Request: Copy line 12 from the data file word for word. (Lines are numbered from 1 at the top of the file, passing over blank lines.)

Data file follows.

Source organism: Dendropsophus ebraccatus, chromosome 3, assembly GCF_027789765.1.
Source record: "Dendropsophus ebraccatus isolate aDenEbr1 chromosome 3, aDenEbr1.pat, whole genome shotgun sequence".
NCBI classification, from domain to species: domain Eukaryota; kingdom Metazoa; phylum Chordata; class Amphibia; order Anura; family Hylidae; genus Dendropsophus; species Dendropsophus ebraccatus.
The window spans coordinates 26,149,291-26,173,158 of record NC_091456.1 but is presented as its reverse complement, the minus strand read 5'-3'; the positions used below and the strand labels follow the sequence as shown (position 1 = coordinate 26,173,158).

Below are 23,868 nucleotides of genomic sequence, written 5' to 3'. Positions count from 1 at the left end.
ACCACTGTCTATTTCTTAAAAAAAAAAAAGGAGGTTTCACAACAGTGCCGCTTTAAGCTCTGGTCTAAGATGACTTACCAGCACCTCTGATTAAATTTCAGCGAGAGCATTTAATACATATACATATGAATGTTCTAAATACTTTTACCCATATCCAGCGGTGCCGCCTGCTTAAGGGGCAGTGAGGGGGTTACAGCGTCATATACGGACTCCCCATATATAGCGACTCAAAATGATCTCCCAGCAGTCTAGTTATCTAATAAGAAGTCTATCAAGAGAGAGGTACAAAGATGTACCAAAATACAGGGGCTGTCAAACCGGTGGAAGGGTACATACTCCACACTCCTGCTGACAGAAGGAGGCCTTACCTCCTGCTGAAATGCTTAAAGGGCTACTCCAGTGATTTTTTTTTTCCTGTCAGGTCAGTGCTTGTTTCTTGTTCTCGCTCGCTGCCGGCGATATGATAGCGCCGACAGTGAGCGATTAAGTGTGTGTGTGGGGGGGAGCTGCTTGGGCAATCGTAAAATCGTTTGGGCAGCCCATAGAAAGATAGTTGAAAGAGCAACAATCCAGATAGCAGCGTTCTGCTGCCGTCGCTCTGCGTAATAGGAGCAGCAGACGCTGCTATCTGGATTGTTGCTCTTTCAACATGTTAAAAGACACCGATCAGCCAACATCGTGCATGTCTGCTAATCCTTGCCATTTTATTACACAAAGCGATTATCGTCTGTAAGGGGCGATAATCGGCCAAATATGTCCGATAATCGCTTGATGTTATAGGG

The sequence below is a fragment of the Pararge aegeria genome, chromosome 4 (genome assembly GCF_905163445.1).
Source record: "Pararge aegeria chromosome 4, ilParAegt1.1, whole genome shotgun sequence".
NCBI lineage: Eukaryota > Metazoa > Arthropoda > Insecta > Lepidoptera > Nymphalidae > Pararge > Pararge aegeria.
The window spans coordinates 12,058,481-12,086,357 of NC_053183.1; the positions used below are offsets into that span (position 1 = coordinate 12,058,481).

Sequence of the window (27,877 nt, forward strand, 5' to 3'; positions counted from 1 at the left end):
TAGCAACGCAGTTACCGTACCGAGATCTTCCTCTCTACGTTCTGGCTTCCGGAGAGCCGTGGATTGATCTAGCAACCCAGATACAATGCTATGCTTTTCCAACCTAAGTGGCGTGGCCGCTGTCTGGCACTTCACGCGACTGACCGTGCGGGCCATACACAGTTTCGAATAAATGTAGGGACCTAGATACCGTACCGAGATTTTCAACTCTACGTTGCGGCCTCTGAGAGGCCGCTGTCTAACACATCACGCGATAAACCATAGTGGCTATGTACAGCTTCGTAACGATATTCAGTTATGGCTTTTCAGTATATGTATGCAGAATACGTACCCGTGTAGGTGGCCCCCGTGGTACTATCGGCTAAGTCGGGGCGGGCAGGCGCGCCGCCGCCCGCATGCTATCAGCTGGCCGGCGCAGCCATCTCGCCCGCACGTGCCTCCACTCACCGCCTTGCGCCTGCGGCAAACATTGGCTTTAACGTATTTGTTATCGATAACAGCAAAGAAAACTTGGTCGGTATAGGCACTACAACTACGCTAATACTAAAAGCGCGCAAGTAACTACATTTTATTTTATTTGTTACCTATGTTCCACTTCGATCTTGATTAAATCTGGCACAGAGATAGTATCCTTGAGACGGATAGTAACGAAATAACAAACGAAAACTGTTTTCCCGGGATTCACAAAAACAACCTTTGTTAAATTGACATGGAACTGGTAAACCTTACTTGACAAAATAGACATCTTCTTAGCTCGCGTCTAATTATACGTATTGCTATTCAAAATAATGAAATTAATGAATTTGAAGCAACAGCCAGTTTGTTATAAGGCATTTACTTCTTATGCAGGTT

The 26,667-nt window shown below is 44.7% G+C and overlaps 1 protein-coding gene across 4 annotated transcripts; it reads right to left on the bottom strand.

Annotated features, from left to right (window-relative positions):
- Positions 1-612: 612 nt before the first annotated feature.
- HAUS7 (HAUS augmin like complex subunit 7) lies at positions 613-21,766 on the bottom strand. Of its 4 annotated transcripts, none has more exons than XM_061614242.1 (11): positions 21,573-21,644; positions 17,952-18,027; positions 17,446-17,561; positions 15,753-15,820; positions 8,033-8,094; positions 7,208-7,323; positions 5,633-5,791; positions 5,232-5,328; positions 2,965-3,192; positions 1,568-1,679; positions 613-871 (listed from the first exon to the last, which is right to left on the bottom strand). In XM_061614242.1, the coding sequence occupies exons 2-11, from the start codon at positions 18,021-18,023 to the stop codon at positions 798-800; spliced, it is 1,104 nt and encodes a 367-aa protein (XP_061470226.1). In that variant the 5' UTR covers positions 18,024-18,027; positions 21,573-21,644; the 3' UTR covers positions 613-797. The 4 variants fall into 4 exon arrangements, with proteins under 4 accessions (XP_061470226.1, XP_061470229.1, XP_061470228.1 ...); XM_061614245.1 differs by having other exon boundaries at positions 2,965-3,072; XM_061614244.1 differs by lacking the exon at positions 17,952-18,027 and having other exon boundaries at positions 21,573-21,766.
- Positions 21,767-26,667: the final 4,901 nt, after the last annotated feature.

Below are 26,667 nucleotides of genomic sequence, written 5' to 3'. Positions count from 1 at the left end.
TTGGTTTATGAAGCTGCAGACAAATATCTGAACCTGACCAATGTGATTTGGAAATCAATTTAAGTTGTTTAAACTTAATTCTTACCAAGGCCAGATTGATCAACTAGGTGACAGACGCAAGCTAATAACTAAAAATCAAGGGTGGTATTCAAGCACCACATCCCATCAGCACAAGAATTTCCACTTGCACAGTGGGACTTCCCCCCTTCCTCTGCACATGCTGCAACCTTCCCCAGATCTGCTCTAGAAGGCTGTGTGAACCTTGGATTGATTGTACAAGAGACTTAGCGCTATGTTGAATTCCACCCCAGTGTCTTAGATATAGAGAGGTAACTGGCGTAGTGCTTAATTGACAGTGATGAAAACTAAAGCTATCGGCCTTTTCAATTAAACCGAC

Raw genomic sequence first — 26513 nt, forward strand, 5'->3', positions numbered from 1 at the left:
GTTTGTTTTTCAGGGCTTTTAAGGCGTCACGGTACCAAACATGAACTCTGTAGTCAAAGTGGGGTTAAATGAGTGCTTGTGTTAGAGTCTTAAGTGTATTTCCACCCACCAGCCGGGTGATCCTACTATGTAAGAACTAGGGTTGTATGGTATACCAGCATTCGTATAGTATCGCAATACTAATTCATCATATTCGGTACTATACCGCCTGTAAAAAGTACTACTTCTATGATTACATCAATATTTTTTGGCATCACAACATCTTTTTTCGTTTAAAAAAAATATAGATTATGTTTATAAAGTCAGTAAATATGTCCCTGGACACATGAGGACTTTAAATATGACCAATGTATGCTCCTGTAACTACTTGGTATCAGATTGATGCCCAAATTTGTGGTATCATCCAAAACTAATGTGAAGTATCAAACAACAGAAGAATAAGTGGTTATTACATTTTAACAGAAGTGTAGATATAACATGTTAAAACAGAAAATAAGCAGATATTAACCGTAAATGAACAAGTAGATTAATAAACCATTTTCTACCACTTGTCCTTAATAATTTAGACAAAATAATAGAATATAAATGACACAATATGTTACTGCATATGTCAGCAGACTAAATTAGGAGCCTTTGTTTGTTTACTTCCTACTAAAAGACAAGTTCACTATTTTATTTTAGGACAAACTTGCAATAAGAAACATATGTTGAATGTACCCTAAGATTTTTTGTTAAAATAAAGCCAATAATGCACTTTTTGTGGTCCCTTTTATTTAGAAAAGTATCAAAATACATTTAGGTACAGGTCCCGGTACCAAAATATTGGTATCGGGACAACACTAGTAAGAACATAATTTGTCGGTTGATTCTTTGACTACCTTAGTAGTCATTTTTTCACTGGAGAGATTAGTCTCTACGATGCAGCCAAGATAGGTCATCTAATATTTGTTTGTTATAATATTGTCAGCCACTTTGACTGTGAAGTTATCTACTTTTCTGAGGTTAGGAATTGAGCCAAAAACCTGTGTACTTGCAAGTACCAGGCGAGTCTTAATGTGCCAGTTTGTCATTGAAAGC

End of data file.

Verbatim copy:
TAGCAACGCAGTTACCGTACCGAGATCTTCCTCTCTACGTTCTGGCTTCCGGAGAGCCGTGGATTGATCTAGCAACCCAGATACAATGCTATGCTTTTCCAACCTAAGTGGCGTGGCCGCTGTCTGGCACTTCACGCGACTGACCGTGCGGGCCATACACAGTTTCGAATAAATGTAGGGACCTAGATACCGTACCGAGATTTTCAACTCTACGTTGCGGCCTCTGAGAGGCCGCTGTCTAACACATCACGCGATAAACCATAGTGGCTATGTACAGCTTCGTAACGATATTCAGTTATGGCTTTTCAGTATATGTATGCAGAATACGTACCCGTGTAGGTGGCCCCCGTGGTACTATCGGCTAAGTCGGGGCGGGCAGGCGCGCCGCCGCCCGCATGCTATCAGCTGGCCGGCGCAGCCATCTCGCCCGCACGTGCCTCCACTCACCGCCTTGCGCCTGCGGCAAACATTGGCTTTAACGTATTTGTTATCGATAACAGCAAAGAAAACTTGGTCGGTATAGGCACTACAACTACGCTAATACTAAAAGCGCGCAAGTAACTACATTTTATTTTATTTGTTACCTATGTTCCACTTCGATCTTGATTAAATCTGGCACAGAGATAGTATCCTTGAGACGGATAGTAACGAAATAACAAACGAAAACTGTTTTCCCGGGATTCACAAAAACAACCTTTGTTAAATTGACATGGAACTGGTAAACCTTACTTGACAAAATAGACATCTTCTTAGCTCGCGTCTAATTATACGTATTGCTATTCAAAATAATGAAATTAATGAATTTGAAGCAACAGCCAGTTTGTTATAAGGCATTTACTTCTTATGCAGGTT